I spent a good part of the weekend curled up with the 2008 Pro Football Prospectus, and it goes without saying that it’s required reading if you’re the type of fan who wants to know why things happen on the field, rather than simply accepting the wisdom of things writers think they think.
Taking their cues from the Bill James school of baseball statheads, local boy Aaron Schatz and his fellow writers offer illuminating preview essays of each team (I particularly liked the comparison of the St. Louis Rams offensive line woes to the bubonic plague). There are also unexpected bonuses like an injury-rate breakdown where they attempt to rank the training staffs of each team, and the introduction of “speed score,” which more effectively translates running back draft prospects’ 40-yard dash times.
Even if you’re not too clear on the nuances of Defensive-Adjusted Value Over Average (DVOA, of course), the writing is sharp and funny and greatly helps translate the metrics. Whereas so much of football analysis is based on reputation and hype, the PFP writers are refreshingly unsentimental toward veteran stars on the wrong end of their careers and unimpressed by rookie fanfare.
So, what can we take from it?
If you’re scoring at home, PFP likes the Patriots (they also have perpetually injured tight end David Thomas on their prospect list) and is down on the Cowboys. They expect Cleveland to take a step back, and Green Bay to be just fine without Brett Favre. Of course, the annual came out before the whole Favre mess had concluded so it doesn’t take the Jets into account with St. Brett, or the Dolphins with Chad Pennington.
This year’s edition is also bolstered by PFP’s ambitious game-charting project, in which volunteers attempt to sift through the rubble of football broadcasts to track things like formations, blitz tendencies, who was in coverage, and offensive line play. You know, the things that merit zero attention by color commentators.
Also of interest is their look at the Giants improbable run to the Super Bowl—it’s even more unlikely than you think.
In the media move of the week, Globe sports editor Joe Sullivan snatched up longtime Herald scribe Tony Massarotti to become the face of boston.com’s sports coverage, and also help offset the loss of Gordon Edes to Yahoo on the Red Sox beat. Receiving less notice, but just as important was Sullivan’s move to free up Chad Finn to write more for the site. Finn’s Touching All The Bases blog is consistently excellent.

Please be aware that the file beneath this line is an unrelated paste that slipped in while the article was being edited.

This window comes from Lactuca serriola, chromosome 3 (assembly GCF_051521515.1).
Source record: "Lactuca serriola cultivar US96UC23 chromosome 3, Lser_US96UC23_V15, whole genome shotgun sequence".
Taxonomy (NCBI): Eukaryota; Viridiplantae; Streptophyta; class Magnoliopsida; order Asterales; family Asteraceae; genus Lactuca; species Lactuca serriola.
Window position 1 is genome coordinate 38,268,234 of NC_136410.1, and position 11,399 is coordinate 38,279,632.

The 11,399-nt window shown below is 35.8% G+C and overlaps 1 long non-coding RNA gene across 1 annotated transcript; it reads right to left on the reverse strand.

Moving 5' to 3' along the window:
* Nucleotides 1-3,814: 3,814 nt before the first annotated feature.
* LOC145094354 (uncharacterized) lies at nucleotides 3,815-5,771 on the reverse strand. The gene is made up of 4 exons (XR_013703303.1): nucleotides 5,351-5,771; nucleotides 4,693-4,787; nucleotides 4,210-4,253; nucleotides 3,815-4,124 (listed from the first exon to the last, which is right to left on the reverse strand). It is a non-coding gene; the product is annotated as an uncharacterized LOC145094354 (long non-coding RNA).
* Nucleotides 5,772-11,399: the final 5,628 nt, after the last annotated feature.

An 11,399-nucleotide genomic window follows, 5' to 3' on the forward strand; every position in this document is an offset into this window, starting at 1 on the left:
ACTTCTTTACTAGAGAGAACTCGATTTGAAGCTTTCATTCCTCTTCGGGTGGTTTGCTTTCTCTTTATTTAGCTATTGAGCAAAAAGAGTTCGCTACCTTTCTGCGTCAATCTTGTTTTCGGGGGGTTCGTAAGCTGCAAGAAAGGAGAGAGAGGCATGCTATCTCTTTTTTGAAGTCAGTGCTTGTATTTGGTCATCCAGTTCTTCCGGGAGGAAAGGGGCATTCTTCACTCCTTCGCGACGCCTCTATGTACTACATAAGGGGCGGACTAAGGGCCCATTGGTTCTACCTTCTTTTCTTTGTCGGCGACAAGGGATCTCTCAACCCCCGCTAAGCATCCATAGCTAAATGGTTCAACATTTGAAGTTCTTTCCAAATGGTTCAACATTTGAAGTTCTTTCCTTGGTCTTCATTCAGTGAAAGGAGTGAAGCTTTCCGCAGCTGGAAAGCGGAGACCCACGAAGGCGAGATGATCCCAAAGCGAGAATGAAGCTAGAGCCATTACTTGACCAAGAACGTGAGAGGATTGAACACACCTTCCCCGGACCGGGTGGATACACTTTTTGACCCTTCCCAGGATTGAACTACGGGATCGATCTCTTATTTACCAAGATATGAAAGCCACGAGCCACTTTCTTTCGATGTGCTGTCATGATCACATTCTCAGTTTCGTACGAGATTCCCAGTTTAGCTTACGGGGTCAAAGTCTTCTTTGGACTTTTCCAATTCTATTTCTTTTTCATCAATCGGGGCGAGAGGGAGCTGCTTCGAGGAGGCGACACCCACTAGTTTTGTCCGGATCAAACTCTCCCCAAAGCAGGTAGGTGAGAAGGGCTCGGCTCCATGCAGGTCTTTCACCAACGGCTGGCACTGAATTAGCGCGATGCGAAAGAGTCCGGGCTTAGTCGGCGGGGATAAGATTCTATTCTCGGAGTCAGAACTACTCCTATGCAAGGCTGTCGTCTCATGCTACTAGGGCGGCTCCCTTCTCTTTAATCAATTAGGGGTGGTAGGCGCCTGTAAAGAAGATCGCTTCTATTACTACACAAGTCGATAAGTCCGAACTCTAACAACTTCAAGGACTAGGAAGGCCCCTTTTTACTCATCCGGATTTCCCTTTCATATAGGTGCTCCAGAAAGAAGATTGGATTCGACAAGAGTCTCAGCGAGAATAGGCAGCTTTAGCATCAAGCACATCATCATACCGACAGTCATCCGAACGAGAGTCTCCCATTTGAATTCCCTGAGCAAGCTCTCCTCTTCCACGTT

At least that was the media move of the week, until WEEI.com signed up Deadspin founder, and NY Magger, Will Leitch as a regular columnist. WEEI has what it is known as a “soft launch” up on their site now, which means that they have added columnists, but haven’t done the down and dirty redesign yet.
All the doings lead to an inevitable question: Is the Herald in danger of becoming obsolete?
Watched most of the Pats second exhibition game against Tampa and the only thing that I know for sure is that I never want to have Sterling Sharpe anywhere near the television booth of a game I’m trying to enjoy. Did he really say that Wes (112 receptions) Welker is a decent return guy and has a chance to be a pretty good receiver?
Sure, sure, sure, the Pats would be bad without Tom Brady (and half the offensive line). We know that. But while I thoroughly enjoyed Mike Vrabel’s quote (“We’ve got a lot of [expletive] work to do. Put that in the Globe and print it.”) in Chris Gasper’s story, I refuse to read too much into a preseason game.
Paul Byrd gave the Red Sox exactly what a fourth starter should in his first outing Saturday—innings and a chance to win. That he was matched up with peerless Roy Halladay and thus on the wrong end of a 4-1 loss does little to dampen the feeling that Theo Epstein pulled off a coup when he acquired Byrd from the Indians for cash.
But unless pithing guru John Farrell can get Josh Beckett and Clay Buchholz straightened out, the Sox may not get into position to make that move on Tampa that everyone seems to think is imminent. The difference between getting the wild card or winning the division, of course, is a first round series starting in the Los Angeles section of Anaheim, or having home field advantage against the White Sox or the Twins.
The playoffs are a crapshoot indeed.